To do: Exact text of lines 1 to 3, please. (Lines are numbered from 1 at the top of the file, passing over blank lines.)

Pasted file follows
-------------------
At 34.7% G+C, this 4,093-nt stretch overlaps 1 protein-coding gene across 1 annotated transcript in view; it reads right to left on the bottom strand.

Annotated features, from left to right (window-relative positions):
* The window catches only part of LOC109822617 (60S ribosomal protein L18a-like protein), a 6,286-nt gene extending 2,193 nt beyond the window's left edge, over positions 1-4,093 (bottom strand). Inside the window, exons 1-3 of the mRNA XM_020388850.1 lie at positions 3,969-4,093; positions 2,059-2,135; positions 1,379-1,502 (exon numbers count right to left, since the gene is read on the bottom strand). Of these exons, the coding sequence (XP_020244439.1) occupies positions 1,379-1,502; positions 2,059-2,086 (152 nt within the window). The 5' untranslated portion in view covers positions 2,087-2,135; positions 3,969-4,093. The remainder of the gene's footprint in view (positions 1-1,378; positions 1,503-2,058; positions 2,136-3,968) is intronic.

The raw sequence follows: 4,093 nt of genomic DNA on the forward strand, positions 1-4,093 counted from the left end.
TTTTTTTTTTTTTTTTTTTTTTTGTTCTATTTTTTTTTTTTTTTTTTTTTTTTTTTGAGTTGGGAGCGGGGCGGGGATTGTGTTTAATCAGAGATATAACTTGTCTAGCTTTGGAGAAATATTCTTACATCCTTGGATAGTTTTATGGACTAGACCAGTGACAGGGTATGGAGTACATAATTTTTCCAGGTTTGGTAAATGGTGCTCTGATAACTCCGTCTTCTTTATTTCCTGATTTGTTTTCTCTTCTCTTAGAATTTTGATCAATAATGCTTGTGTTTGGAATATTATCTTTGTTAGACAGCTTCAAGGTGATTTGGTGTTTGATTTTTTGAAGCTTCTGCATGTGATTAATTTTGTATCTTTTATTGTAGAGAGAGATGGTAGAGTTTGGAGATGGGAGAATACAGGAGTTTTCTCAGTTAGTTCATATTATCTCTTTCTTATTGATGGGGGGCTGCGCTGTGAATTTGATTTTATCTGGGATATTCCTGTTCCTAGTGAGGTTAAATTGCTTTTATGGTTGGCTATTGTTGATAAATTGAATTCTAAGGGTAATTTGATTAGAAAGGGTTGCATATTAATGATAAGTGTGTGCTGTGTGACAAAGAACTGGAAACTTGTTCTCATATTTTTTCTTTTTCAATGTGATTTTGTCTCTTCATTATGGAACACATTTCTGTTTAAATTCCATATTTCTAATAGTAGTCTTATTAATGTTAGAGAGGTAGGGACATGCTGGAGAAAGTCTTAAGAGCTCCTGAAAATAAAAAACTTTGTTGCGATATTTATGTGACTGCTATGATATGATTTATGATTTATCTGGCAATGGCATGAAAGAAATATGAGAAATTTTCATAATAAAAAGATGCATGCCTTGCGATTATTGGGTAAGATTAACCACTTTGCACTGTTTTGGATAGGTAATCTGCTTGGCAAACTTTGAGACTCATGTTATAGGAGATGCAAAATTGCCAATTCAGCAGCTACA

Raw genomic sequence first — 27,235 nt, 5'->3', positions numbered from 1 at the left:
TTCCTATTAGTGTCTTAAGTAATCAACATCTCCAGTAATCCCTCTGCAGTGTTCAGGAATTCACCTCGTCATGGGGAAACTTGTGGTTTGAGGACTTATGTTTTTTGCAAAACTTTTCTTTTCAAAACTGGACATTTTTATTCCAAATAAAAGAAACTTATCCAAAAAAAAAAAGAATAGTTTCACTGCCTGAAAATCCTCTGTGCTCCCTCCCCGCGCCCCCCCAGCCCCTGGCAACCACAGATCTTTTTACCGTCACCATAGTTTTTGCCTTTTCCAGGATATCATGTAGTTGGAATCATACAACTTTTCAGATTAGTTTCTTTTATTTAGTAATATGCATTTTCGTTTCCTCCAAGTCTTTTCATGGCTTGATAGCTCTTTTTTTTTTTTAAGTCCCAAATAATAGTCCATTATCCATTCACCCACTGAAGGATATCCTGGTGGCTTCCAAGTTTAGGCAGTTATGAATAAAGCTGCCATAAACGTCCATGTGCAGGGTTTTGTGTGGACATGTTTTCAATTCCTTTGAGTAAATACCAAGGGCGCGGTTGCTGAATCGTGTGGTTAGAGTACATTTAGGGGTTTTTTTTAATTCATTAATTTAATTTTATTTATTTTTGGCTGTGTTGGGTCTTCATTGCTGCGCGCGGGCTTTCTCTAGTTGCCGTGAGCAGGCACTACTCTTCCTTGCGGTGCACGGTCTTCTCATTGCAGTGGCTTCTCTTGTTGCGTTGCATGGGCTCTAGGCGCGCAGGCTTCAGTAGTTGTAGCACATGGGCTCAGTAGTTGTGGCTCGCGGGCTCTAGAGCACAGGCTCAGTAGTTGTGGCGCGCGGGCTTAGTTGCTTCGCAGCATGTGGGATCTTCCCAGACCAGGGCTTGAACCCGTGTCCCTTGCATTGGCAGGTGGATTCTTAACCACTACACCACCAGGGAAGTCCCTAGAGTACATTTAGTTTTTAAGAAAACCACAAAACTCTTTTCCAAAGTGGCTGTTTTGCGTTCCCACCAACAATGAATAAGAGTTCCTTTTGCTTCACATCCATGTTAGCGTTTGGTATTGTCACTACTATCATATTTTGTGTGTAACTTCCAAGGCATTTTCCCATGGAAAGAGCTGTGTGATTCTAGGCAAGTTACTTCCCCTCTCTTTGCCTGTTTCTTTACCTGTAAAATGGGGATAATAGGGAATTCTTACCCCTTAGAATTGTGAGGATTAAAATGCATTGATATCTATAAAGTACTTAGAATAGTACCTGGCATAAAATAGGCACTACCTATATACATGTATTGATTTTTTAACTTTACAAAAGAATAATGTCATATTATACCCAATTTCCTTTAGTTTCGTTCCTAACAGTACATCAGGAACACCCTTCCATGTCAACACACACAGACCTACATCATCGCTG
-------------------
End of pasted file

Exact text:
At 34.7% G+C, this 4,093-nt stretch overlaps 1 protein-coding gene across 1 annotated transcript in view; it reads right to left on the bottom strand.

Annotated features, from left to right (window-relative positions):
* The window catches only part of LOC109822617 (60S ribosomal protein L18a-like protein), a 6,286-nt gene extending 2,193 nt beyond the window's left edge, over positions 1-4,093 (bottom strand). Inside the window, exons 1-3 of the mRNA XM_020388850.1 lie at positions 3,969-4,093; positions 2,059-2,135; positions 1,379-1,502 (exon numbers count right to left, since the gene is read on the bottom strand). Of these exons, the coding sequence (XP_020244439.1) occupies positions 1,379-1,502; positions 2,059-2,086 (152 nt within the window). The 5' untranslated portion in view covers positions 2,087-2,135; positions 3,969-4,093. The remainder of the gene's footprint in view (positions 1-1,378; positions 1,503-2,058; positions 2,136-3,968) is intronic.